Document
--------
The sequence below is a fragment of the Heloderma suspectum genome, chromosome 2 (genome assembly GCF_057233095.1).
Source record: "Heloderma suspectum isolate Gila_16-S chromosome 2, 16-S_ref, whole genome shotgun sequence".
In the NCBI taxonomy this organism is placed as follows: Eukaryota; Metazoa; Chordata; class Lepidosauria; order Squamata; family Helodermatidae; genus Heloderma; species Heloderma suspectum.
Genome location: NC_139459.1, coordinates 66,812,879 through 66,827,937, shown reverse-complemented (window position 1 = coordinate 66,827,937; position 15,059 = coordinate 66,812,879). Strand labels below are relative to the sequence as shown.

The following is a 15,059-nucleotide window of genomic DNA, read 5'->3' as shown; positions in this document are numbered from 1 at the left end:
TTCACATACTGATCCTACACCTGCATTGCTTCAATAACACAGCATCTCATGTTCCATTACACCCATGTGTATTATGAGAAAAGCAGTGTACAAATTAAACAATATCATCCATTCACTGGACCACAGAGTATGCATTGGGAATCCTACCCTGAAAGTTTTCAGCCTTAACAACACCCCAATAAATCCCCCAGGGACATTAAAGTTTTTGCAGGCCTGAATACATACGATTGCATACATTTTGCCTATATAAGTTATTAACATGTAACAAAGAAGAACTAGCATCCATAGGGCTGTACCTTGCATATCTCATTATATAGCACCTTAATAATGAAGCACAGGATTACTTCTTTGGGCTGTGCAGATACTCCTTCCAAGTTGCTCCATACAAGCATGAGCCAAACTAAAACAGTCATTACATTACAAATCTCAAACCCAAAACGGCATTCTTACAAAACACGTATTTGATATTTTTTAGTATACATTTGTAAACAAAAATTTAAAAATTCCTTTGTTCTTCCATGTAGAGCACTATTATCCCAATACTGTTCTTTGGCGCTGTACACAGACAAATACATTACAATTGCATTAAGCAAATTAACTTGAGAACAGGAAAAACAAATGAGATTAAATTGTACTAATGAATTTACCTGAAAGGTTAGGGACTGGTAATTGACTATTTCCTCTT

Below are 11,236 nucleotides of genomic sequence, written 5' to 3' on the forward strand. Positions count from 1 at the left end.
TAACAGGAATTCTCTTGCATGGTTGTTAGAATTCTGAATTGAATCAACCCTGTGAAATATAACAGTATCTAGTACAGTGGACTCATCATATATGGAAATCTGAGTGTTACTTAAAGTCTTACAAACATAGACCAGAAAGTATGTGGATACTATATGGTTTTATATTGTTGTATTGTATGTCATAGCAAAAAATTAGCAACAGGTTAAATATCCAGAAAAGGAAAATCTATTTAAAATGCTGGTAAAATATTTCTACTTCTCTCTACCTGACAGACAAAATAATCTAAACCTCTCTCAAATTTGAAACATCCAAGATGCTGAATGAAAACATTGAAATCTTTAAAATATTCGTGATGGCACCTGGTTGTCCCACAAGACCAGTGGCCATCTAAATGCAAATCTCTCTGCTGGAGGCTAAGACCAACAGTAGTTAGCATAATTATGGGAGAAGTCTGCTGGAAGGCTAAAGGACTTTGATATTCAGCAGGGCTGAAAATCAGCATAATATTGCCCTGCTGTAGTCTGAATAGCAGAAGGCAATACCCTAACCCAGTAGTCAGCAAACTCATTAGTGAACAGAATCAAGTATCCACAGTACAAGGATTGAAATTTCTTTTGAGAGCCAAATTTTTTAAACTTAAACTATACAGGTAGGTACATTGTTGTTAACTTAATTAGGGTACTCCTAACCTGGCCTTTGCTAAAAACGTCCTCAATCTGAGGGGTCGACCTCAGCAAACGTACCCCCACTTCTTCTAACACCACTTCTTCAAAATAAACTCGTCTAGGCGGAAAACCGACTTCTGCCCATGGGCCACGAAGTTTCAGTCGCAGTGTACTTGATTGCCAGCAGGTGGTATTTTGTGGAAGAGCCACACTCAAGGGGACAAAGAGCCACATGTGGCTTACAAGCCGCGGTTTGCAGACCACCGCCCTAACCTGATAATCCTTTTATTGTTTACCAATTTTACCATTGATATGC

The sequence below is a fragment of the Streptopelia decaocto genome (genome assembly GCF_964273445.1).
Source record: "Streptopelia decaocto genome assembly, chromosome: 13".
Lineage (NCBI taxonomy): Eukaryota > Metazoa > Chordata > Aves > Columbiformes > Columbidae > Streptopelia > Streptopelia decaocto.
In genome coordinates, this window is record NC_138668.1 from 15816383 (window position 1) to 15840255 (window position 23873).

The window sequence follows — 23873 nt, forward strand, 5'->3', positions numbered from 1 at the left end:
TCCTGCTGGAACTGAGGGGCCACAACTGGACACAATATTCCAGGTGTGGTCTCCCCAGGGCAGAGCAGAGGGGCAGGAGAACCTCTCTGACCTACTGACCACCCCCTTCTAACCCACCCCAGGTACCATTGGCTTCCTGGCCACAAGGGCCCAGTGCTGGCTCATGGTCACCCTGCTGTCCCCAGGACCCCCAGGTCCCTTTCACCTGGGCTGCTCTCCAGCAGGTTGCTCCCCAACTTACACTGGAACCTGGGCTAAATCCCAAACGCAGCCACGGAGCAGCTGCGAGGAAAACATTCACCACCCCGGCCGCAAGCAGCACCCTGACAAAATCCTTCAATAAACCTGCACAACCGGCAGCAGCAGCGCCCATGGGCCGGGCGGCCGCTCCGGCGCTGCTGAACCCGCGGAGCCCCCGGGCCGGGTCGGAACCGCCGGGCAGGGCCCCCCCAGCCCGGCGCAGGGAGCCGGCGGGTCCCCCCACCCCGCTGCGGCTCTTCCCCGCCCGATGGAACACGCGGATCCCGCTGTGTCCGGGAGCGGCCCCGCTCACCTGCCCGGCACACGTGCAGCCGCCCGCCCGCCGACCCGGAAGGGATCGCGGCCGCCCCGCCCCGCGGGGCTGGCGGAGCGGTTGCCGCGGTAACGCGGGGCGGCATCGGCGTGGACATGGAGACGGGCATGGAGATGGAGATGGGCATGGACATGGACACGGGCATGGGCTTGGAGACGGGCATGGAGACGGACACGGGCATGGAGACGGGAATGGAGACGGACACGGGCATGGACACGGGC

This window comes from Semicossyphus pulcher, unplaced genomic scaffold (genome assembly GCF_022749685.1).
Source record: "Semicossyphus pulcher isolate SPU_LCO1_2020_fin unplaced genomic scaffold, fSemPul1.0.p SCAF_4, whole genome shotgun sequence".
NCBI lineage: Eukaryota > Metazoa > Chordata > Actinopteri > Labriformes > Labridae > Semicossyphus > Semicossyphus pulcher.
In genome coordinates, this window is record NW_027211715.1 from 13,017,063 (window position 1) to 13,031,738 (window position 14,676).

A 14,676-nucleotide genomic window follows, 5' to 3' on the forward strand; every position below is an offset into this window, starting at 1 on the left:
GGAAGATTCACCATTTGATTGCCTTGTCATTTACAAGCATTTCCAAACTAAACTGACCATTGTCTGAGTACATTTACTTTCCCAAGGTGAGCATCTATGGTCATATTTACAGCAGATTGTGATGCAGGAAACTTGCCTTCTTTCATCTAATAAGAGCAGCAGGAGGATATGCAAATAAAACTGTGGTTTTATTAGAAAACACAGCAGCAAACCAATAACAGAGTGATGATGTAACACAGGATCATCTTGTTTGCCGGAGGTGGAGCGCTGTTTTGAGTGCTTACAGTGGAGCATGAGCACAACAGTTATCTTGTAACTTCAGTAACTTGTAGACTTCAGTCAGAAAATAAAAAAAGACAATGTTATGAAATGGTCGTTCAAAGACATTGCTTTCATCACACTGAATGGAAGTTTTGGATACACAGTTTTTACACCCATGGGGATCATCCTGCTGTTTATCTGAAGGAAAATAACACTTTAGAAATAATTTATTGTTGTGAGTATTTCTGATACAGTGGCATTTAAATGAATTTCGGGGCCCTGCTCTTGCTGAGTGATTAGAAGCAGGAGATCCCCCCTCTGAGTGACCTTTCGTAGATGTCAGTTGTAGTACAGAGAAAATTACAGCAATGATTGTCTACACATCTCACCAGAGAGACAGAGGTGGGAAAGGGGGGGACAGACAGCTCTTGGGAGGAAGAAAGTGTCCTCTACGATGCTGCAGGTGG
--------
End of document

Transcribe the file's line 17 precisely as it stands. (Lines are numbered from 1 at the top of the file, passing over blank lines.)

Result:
NCBI lineage: Eukaryota > Metazoa > Chordata > Actinopteri > Labriformes > Labridae > Semicossyphus > Semicossyphus pulcher.